This past weekend was a big one for duathletes in Ontario, and I was fortunately able to be a part of the entire Multisport Canada Lakeside Weekend. Saturday was for the sprint duathlon (results here), which I participated in, and then Sunday was the Ontario International Distance Duathlon Championships. Racing Saturday was a ton of fun, a throwback to my cross country days, and left me free to mingle and meet the duathletes I write about every week on the Sunday.
Still undefeated in MSC events this year, mud and all.
Originally, I was slated to compete in the international distance event as my fall A race, but my struggles with recovery in the months following USAT Nationals in July left me a little bit short, physically and mentally, of where I wanted to be on September 14th. After tanking a couple of key longer workouts, we decided that it was best to have some fun with the sprint distance instead of suffering through a race that I did not feel ready for. The further upside was I got to be a spectator on Sunday, and live blogged the event for Multisport Canada and Duathlon Central.
My bike was ready for the big one, complete with a new Aerojacket, but I was not.
Switching to the sprint had some downsides, namely the weather. Racing on Saturday meant waking up to gloomy skies, chilly temperatures and driving rain, conditions that didn’t really let up until halfway through the race. Though it was chilly, Sunday was not as wet and even had a few brief moments of sunshine. Saturday’s rain also made a mess of the run course, giving the race a cross country vibe. Lakeside’s run course is on gravel access road, and it can get quite torn up in the rain. 2 solid weeks of rain made for sloppy running…my kind of fun!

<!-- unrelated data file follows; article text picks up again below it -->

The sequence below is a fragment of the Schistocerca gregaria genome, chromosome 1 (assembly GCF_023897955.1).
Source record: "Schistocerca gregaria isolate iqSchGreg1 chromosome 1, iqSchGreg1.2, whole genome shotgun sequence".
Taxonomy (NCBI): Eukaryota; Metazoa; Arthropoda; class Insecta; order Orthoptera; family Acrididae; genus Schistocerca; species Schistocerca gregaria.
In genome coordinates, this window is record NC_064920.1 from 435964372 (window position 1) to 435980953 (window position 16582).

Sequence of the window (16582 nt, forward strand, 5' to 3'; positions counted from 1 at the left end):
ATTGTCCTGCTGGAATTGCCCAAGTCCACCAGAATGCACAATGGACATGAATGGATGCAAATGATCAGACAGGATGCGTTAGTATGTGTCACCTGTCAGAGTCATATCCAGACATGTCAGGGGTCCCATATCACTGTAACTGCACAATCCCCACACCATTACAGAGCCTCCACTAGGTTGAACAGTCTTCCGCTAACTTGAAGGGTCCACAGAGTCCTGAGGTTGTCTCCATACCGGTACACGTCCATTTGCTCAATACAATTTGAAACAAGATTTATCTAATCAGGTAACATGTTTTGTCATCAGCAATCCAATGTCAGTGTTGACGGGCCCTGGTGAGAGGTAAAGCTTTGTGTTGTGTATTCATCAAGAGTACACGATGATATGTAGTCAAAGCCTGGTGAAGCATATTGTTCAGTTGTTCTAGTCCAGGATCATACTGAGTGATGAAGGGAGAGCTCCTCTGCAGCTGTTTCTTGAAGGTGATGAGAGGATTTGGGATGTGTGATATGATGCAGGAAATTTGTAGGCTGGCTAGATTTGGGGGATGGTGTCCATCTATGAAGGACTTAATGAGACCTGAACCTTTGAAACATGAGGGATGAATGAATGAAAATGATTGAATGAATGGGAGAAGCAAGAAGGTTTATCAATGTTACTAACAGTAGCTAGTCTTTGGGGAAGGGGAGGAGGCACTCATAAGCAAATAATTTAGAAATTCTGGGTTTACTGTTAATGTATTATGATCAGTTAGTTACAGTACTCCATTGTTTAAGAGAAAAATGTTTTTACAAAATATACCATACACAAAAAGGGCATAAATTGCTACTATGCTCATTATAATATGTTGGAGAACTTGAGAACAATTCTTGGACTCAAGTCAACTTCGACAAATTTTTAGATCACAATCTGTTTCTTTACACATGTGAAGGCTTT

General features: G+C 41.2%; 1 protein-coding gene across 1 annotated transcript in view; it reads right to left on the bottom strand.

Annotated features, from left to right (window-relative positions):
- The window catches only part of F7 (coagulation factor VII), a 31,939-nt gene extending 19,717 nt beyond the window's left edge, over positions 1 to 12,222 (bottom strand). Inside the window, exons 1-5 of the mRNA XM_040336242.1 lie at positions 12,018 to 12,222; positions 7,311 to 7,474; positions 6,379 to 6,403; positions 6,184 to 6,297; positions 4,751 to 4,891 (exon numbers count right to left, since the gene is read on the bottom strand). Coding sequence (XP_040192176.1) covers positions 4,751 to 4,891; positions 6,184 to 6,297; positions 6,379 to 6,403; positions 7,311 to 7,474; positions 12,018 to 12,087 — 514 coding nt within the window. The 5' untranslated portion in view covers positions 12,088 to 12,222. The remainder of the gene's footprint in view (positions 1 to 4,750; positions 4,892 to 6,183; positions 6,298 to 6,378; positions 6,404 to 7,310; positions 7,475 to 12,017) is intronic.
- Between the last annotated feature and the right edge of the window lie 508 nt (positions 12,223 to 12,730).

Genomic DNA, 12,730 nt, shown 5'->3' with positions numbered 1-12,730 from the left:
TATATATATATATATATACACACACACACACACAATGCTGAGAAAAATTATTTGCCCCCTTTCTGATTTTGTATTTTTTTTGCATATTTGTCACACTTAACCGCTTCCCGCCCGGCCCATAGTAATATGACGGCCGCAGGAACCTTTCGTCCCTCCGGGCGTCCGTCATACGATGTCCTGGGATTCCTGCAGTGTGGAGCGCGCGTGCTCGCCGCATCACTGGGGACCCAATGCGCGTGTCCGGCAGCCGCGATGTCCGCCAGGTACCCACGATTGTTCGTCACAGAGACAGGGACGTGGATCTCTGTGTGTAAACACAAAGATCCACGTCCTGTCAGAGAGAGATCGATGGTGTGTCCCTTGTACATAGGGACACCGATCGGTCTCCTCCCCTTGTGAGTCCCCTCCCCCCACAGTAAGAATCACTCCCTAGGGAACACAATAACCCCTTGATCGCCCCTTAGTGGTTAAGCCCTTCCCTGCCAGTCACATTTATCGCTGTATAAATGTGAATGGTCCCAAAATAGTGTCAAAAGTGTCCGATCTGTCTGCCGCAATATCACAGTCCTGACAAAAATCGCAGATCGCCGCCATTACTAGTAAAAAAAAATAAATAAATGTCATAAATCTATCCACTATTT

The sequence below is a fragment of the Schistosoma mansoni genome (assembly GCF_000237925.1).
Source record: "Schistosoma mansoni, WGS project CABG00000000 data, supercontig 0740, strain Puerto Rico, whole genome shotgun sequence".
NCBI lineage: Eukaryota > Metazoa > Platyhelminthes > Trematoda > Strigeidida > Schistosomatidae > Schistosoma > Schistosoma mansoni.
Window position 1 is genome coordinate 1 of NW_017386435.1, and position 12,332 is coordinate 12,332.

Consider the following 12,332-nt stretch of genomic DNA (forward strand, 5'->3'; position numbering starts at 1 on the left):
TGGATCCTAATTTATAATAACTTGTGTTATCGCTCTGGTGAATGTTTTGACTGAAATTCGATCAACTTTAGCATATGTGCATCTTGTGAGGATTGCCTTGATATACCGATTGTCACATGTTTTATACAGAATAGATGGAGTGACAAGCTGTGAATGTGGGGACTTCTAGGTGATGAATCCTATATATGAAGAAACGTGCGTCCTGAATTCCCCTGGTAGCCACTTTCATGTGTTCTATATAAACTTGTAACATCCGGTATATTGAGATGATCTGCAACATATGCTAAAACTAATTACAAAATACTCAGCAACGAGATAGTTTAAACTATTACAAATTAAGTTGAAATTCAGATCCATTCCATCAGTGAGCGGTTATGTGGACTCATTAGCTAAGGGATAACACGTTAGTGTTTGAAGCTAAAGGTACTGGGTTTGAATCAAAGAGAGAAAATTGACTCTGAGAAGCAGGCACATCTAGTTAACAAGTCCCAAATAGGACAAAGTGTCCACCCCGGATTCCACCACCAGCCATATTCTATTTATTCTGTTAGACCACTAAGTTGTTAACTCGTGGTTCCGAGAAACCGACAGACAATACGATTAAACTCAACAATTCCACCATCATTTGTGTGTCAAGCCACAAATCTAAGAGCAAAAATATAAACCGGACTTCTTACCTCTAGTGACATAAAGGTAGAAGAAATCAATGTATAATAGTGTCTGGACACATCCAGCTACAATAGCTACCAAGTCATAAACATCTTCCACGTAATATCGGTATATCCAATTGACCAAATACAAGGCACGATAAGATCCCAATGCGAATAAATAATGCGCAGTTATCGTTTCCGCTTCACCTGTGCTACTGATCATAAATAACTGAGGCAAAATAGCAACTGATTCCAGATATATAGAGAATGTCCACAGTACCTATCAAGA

I had ambitious goals for this one, but the conditions made it tough going.
The race itself was an enjoyable one, despite the difficult conditions. A solid field showed up, and I would face tough tests from Spencer Summerfield, Aaron Putman, Chris Marentette, and a few other strong athletes. I found myself right at the front joined by Chris and another younger fella (Joseph Hunter). I dispatched them heading downhill after the 1km mark, but soon after I was joined by a relay runner who pulled up beside me heading down the hill. We worked well together the rest of the run and I hit transition first of the duathletes in a time of 17:23.
Braving the rain and the cold (Photo Credit Mike Cheliak/My Sports Shooter 2014)
The bike course was slick and crowded, which had the effect of slowing down my bike time. Many triathletes out on the course ahead of me seemed to be skittish about riding through the puddles on the road, creating the need to continuously spike my power to surge past groups of slower athletes. I also had the misfortune to get stuck behind a car…AGAIN. Maybe I can hope for some better luck with vehicles next year. I missed my goal time for the bike by 1:17, coming in with a bike split of 34:17. Not ideal, but not bad by any stretch considering the conditions.